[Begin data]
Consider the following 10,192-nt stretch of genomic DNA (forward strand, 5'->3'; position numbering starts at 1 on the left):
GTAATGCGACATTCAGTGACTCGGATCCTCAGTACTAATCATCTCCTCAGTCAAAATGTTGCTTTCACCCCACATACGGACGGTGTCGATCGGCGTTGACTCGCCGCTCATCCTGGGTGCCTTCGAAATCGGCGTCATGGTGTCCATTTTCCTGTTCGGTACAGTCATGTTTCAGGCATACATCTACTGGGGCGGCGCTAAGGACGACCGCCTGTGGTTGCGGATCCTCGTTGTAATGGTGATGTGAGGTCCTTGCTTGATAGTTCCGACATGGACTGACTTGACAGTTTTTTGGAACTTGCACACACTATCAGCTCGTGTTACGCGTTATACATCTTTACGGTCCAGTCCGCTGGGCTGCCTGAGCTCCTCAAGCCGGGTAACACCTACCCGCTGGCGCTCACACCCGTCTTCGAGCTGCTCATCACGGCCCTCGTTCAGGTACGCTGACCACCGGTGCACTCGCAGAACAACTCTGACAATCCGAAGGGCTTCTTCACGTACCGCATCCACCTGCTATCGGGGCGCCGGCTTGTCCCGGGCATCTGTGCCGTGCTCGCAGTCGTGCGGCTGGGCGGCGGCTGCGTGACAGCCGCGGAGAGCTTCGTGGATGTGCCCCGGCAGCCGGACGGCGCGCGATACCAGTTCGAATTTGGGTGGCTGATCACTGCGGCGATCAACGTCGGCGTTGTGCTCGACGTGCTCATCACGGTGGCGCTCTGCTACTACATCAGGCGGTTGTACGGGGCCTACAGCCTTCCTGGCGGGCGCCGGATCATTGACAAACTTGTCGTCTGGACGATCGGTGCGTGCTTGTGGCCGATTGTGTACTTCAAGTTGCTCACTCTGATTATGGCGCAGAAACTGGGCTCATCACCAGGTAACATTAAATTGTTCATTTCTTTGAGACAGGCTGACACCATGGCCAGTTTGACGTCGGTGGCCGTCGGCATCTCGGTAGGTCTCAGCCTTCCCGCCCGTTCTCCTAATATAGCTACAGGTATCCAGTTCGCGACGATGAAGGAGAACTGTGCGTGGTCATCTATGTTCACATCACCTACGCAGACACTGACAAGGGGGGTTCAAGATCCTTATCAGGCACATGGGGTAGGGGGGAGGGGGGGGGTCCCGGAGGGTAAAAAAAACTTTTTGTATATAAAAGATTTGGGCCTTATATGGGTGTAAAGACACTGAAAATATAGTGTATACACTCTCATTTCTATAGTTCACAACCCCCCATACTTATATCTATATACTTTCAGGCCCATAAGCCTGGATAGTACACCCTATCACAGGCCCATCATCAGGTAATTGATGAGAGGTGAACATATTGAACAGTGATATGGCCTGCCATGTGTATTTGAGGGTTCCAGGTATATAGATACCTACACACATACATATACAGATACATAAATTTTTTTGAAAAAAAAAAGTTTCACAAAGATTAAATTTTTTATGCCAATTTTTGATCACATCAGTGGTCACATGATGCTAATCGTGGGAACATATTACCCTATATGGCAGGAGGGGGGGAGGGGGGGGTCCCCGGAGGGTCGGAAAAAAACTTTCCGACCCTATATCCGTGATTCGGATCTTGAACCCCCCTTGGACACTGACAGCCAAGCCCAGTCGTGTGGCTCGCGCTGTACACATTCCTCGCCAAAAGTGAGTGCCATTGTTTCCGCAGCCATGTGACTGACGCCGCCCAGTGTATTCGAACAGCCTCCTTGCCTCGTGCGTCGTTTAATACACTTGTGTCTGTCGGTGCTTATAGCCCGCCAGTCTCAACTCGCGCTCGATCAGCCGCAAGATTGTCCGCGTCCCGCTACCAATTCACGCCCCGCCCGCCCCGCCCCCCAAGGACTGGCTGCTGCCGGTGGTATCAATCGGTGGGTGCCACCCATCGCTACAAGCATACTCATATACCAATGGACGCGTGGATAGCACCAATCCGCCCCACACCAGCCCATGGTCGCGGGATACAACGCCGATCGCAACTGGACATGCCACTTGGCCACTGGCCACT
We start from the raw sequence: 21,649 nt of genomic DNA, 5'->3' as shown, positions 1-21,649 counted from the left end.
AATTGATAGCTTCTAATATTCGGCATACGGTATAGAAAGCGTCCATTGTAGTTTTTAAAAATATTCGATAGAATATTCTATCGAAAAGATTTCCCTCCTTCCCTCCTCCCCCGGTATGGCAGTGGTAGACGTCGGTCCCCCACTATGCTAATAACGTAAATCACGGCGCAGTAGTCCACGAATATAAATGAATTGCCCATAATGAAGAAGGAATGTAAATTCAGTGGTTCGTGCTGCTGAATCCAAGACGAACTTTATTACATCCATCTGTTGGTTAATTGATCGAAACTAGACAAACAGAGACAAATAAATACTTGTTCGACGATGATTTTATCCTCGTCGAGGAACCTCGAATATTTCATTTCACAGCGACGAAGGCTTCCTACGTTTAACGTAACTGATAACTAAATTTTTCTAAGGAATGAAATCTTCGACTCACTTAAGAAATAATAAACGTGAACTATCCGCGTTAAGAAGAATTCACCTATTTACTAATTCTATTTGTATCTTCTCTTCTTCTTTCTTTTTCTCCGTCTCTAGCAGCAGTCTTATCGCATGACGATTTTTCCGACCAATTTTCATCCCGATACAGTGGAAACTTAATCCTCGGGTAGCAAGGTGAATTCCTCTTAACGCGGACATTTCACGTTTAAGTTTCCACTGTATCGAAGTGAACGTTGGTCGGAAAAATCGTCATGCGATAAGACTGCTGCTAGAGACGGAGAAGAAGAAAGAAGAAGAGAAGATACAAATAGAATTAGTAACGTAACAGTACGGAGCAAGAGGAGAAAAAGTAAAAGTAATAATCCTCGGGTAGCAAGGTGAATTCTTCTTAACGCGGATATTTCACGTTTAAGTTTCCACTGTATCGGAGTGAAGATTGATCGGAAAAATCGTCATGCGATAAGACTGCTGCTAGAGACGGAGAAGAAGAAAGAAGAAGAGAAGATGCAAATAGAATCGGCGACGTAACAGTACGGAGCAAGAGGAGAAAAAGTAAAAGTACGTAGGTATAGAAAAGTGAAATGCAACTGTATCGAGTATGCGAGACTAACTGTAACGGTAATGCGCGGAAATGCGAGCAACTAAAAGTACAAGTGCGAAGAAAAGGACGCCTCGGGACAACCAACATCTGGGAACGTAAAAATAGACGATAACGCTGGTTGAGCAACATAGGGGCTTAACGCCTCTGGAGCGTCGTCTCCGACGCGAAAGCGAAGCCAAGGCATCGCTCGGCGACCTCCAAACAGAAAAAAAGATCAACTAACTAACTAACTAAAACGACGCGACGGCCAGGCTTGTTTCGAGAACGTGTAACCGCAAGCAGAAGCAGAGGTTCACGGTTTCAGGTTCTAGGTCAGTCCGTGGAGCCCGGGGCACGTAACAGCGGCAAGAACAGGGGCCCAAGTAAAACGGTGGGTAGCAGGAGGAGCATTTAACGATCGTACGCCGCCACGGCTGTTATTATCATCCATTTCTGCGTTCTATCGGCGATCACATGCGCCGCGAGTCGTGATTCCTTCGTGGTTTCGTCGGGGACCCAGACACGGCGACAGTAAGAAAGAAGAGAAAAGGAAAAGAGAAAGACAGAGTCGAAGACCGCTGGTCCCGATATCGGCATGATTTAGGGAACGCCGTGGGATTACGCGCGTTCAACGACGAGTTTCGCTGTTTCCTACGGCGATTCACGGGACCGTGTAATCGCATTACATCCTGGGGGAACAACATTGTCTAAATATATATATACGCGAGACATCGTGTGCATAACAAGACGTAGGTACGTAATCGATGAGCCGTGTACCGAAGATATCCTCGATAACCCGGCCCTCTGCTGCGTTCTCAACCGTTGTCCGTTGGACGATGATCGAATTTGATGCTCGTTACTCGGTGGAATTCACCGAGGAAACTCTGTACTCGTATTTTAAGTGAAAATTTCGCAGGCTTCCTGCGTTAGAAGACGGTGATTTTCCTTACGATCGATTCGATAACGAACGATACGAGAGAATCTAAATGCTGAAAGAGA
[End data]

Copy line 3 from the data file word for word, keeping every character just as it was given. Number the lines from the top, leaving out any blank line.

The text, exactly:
We start from the raw sequence: 21,649 nt of genomic DNA, 5'->3' as shown, positions 1-21,649 counted from the left end.